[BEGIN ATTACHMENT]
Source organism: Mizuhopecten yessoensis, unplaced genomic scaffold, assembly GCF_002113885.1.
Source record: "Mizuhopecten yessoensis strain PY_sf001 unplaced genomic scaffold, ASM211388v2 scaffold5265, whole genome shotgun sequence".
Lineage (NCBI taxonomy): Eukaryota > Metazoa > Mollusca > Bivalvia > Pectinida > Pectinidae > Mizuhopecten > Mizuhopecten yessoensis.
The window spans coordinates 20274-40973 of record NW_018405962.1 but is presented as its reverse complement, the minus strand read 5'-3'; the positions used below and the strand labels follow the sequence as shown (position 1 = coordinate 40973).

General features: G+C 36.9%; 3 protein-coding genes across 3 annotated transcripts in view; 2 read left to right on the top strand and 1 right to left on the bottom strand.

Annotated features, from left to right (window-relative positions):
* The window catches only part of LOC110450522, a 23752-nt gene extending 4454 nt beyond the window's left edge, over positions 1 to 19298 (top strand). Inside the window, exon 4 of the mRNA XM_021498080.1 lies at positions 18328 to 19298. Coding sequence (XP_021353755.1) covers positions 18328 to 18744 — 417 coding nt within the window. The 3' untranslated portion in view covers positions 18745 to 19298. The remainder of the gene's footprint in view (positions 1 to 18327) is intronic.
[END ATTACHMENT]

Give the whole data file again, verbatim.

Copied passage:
Source organism: Mizuhopecten yessoensis, unplaced genomic scaffold, assembly GCF_002113885.1.
Source record: "Mizuhopecten yessoensis strain PY_sf001 unplaced genomic scaffold, ASM211388v2 scaffold5265, whole genome shotgun sequence".
Lineage (NCBI taxonomy): Eukaryota > Metazoa > Mollusca > Bivalvia > Pectinida > Pectinidae > Mizuhopecten > Mizuhopecten yessoensis.
The window spans coordinates 20274-40973 of record NW_018405962.1 but is presented as its reverse complement, the minus strand read 5'-3'; the positions used below and the strand labels follow the sequence as shown (position 1 = coordinate 40973).

General features: G+C 36.9%; 3 protein-coding genes across 3 annotated transcripts in view; 2 read left to right on the top strand and 1 right to left on the bottom strand.

Annotated features, from left to right (window-relative positions):
* The window catches only part of LOC110450522, a 23752-nt gene extending 4454 nt beyond the window's left edge, over positions 1 to 19298 (top strand). Inside the window, exon 4 of the mRNA XM_021498080.1 lies at positions 18328 to 19298. Coding sequence (XP_021353755.1) covers positions 18328 to 18744 — 417 coding nt within the window. The 3' untranslated portion in view covers positions 18745 to 19298. The remainder of the gene's footprint in view (positions 1 to 18327) is intronic.